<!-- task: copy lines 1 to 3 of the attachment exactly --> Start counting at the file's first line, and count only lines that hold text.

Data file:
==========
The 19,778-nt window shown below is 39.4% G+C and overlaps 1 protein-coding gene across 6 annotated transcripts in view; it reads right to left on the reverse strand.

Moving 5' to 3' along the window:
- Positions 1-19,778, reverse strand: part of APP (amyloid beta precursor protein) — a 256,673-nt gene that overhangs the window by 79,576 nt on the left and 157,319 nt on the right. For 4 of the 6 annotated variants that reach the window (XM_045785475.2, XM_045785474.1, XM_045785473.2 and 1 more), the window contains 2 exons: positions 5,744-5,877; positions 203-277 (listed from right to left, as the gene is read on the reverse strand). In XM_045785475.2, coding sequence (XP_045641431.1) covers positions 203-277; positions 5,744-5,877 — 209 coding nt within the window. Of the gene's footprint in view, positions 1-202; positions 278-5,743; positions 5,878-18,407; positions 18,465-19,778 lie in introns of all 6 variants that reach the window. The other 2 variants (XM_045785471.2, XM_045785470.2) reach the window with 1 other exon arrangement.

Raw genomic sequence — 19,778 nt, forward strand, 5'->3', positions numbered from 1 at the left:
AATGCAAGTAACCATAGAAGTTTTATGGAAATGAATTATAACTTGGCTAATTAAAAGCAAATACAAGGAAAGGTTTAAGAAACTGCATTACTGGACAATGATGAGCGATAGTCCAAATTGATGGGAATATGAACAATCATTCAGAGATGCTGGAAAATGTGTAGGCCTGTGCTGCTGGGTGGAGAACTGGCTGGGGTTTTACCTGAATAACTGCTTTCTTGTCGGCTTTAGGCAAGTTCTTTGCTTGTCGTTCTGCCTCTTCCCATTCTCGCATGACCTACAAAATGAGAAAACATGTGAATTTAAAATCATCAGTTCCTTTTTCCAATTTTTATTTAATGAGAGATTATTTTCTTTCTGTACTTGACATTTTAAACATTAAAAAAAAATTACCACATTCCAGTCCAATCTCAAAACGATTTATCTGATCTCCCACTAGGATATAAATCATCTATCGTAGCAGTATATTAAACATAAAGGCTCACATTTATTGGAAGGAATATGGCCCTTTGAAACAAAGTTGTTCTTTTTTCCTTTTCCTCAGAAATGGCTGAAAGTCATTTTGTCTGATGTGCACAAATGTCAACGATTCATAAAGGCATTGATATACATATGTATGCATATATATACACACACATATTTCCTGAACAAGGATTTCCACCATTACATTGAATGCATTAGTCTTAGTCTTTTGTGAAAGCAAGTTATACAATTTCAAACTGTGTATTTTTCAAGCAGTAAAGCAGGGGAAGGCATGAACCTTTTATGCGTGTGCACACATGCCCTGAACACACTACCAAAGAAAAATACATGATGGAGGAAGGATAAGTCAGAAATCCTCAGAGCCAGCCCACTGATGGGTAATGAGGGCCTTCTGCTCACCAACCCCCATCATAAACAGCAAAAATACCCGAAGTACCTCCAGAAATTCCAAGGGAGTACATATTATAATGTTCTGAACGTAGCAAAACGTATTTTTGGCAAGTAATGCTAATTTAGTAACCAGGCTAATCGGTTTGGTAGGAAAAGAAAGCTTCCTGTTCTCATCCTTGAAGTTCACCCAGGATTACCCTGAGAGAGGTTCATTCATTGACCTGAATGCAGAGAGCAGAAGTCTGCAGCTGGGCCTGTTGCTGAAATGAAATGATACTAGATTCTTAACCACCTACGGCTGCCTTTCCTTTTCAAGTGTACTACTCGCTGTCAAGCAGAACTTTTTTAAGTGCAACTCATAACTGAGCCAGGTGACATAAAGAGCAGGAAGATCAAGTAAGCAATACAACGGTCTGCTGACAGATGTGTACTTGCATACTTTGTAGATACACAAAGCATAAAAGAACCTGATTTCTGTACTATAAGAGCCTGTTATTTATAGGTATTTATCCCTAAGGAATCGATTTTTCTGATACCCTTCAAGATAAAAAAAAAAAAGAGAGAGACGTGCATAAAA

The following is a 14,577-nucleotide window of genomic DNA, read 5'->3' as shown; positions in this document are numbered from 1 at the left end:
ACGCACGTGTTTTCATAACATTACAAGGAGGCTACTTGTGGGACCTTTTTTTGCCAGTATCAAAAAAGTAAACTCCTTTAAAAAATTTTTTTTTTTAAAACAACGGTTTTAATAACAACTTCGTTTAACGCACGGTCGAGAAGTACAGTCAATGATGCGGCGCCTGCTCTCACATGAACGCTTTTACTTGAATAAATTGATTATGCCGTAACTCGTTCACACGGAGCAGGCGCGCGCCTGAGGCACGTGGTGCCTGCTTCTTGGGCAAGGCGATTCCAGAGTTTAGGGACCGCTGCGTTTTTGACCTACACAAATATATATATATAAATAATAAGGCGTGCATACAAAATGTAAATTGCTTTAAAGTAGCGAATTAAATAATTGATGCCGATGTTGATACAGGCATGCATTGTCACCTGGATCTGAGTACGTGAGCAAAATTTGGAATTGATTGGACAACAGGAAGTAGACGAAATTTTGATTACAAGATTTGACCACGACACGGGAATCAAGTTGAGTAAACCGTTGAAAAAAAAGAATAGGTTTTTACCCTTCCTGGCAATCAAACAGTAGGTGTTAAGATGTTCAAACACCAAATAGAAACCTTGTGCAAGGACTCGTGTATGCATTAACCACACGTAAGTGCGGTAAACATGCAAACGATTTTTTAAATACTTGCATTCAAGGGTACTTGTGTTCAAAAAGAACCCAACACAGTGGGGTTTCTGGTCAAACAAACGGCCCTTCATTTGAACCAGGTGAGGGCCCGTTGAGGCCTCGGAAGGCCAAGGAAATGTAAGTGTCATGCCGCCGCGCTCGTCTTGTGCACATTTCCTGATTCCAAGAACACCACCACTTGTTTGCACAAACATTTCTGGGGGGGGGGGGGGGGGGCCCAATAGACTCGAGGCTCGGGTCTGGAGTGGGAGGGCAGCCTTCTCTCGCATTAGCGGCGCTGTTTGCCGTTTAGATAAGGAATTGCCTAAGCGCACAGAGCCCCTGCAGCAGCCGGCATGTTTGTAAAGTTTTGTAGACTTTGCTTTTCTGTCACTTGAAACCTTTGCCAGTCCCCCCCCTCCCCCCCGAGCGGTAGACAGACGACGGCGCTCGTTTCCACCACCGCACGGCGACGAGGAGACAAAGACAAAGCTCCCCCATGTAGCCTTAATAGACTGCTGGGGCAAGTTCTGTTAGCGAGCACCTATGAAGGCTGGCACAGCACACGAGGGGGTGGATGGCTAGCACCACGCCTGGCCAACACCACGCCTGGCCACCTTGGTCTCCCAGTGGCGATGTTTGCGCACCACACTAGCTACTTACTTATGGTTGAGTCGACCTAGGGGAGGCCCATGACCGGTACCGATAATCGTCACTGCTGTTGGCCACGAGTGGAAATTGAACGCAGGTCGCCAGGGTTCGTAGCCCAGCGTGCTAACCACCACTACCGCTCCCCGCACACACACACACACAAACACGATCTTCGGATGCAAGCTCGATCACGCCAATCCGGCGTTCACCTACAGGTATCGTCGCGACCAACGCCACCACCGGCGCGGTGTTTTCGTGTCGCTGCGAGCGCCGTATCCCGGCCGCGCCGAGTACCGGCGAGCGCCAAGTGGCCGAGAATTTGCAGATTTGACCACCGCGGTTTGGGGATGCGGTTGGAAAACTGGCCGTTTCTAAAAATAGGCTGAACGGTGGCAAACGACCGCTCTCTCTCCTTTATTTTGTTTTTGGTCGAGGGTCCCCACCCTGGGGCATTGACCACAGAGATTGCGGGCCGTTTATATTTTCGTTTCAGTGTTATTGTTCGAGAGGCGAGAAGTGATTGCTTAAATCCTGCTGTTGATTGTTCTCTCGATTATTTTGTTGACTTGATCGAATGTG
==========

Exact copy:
The 19,778-nt window shown below is 39.4% G+C and overlaps 1 protein-coding gene across 6 annotated transcripts in view; it reads right to left on the reverse strand.

Moving 5' to 3' along the window:
- Positions 1-19,778, reverse strand: part of APP (amyloid beta precursor protein) — a 256,673-nt gene that overhangs the window by 79,576 nt on the left and 157,319 nt on the right. For 4 of the 6 annotated variants that reach the window (XM_045785475.2, XM_045785474.1, XM_045785473.2 and 1 more), the window contains 2 exons: positions 5,744-5,877; positions 203-277 (listed from right to left, as the gene is read on the reverse strand). In XM_045785475.2, coding sequence (XP_045641431.1) covers positions 203-277; positions 5,744-5,877 — 209 coding nt within the window. Of the gene's footprint in view, positions 1-202; positions 278-5,743; positions 5,878-18,407; positions 18,465-19,778 lie in introns of all 6 variants that reach the window. The other 2 variants (XM_045785471.2, XM_045785470.2) reach the window with 1 other exon arrangement.